Protecting Exchange 2003 Using the Windows Firewall


Windows XP SP2 introduced a security overhaul for the Microsoft client operating system. It actually became a new operating system with almost all of the code changed. A lot of the coding and testing effort went into creating the Windows Firewall, Microsoft’s version of a personal firewall. A personal firewall is a piece of software that filters incoming and/or outgoing TCP/IP activity for a single workstation by using a special network driver.

Granted, there were and still are a lot of personal firewalls around. These firewalls had always been a big headache for support centers since more often than not they would break a crucial application or prevent access to important resources. Also, sometimes when Microsoft released patches and service packs the personal firewall would break.

Microsoft initially provided for Windows XP a very limited port filtering option called Internet Connection Filtering which blocked access from the Internet unless it had been initiated by the user. Windows 2000/3 had a more advanced port filtering option which was hardly used due to severe limitations.

The new Windows Firewall was meant to be easy to use and yet flexible enough to not disturb productivity. It was specifically designed with the enterprise in mind allowing computers and users to log in to the domain before restricting ports.  It also had an option for central configuration using Group Policy.

The outbreak of viruses and the misuse of corporate networks by using P2P applications that use typically open ports (such as port 80) meant that implementing the Windows Firewall throughout an organization became a valid option, especially for companies where security is a high priority.

Windows 2003 SP1 is the first Microsoft server operating system that has its own personal firewall, which essentially is very much like the Windows XP SP2 version.

This article aims to provide an overview of protecting Exchange server using the personal firewall. This can become a valid choice for servers hosted at an ISP, remote branch offices that have no corporate firewall and for companies willing to take the time to increase security internally.

Windows Firewall Interface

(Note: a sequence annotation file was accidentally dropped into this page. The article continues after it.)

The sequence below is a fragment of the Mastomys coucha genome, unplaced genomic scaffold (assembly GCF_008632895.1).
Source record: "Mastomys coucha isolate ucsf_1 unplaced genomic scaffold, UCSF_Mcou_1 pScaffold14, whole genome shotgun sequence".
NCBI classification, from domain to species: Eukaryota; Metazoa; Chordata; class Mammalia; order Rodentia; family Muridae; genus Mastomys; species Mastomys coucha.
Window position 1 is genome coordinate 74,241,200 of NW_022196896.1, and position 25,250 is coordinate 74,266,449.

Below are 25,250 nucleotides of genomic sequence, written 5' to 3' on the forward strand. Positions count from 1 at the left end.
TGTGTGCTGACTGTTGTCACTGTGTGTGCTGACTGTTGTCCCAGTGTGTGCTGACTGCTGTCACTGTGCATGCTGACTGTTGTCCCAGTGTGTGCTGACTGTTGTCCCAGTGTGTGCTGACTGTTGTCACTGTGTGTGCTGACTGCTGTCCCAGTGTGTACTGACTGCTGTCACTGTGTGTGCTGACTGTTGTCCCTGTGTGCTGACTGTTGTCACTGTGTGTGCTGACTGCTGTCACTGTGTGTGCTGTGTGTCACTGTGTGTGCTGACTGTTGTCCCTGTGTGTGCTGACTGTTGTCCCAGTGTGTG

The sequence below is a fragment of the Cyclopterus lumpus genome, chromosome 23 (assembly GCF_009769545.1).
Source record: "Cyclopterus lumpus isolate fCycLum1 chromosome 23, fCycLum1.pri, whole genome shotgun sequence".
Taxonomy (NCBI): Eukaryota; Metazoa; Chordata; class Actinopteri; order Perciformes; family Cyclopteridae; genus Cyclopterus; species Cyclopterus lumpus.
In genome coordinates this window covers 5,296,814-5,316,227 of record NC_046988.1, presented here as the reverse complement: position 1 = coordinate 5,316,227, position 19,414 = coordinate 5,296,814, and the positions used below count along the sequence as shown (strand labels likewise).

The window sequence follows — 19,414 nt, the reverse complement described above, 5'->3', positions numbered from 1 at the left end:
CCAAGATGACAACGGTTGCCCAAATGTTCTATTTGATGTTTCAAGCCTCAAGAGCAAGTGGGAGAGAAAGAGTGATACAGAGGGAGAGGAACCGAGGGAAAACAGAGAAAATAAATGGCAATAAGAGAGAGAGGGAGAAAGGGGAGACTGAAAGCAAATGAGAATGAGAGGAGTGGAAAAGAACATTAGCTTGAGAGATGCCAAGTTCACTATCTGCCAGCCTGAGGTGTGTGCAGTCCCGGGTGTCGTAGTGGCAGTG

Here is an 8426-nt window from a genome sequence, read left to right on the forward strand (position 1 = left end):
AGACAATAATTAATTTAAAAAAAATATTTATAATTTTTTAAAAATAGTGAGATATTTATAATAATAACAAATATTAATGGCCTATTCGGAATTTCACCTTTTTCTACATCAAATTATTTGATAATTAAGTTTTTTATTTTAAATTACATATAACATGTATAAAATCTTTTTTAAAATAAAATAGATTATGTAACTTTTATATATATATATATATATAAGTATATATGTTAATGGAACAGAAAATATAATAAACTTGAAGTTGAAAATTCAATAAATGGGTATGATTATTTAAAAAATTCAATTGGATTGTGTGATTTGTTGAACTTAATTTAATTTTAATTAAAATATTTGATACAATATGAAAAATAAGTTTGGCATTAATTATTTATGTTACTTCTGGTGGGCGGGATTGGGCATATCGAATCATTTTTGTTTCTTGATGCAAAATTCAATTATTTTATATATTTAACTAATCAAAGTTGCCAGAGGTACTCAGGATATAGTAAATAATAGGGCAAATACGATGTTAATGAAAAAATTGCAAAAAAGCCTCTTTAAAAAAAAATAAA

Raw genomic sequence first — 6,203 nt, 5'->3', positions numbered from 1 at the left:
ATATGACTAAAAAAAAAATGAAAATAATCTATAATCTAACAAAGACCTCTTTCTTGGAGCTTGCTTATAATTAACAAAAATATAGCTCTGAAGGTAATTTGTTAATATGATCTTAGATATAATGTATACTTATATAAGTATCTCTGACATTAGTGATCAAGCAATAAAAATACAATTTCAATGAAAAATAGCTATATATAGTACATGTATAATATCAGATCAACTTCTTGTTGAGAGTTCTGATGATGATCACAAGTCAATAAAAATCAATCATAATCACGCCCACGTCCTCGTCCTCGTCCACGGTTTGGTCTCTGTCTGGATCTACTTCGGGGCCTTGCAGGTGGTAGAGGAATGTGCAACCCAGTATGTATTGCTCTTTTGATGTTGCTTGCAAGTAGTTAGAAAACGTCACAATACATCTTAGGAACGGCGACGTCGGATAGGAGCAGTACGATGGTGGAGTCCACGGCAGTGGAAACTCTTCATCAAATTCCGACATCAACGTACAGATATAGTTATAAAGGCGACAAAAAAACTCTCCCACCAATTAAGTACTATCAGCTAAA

The Windows Firewall, when activated, blocks all TCP/IP ports. You can open ports by specifying the port number or you can allow access to an application on all ports.

You can also decide the “Scope” when unblocking a port or an application to limit connectivity using a network and a subnet mask.

You also have some common services already defined and ready for use. For an Exchange server, for example, you would typically open the SMTP port if it is meant to receive e-mail from the Internet.

In the above configuration I opened HTTPS (port 443) to allow Outlook Web Access connectivity to the server.

Logging is naturally the second most important thing for a firewall after blocking connections.

The Security Configuration Wizard (SCW)

Windows 2003 SP1 provides a handy wizard which simplifies allowing access to server applications. It also does some basic operating system hardening and allows you to disable unnecessary services.

SCW is not installed by default when you install Windows 2003 SP1 so in order to run it you need to add it from the Control Panel “Add or Remove Programs” applet.

You can run it from the Administrative Tools folder or by typing SCW in the Run dialog box or the command prompt.

The following step is crucial because it determines open ports.

As you can see Windows uses quite a lot of ports. In this case all of these ports were selected because my test server is also a Domain Controller.

If Exchange is not installed in the default location (“%program files%\exchsrvr”) you will have to help SCW find the location of the Exchange executables by adding it manually.

This issue is covered by the following Microsoft KB Article:

SCW adds inbound access to all the ports for which Exchange listens. So basically, after running SCW, you might find that your server is not that much protected even though a few ports are closed. In order to make your server more secure you can limit inbound connectivity to certain IP addresses by selecting the “Advanced” option and entering the allowed subnets.

Limiting Outlook Used Ports

So, after running SCW in the manner described in the previous section you will have opened Exchange to the internal network. But what about opening it to the Internet or another external network for Outlook use?

To do this you can implement RPC over HTTP (which uses a single port, 443) or limit regular RPC connectivity to the server.

RPC uses multiple ports. Since the Windows Firewall doesn’t allow you to define a range of ports you need to restrict port access to Exchange on the server side using the registry.

You can use Microsoft KB article 270836 to do this:;en-us;270836

Then you can open the required ports to the Internet using either SCW or the Windows Firewall applet.

Configuring Multiple Servers

The SCW settings are saved in an XML file. You can use this file to apply settings to multiple servers.

Alternatively, you can group all your Exchange servers in to a single OU and define a group policy for them.


The Windows 2003 SP1 Firewall, SCW and Group Policy options provide you with various ways for securing your Exchange 2003 server using a mixture of rules distinguishing between internal and external connections.

It is not meant to replace the corporate firewall but as shown in the article can be a handy, flexible and accurate second layer defense and might thwart some internal TCP/IP based attacks.

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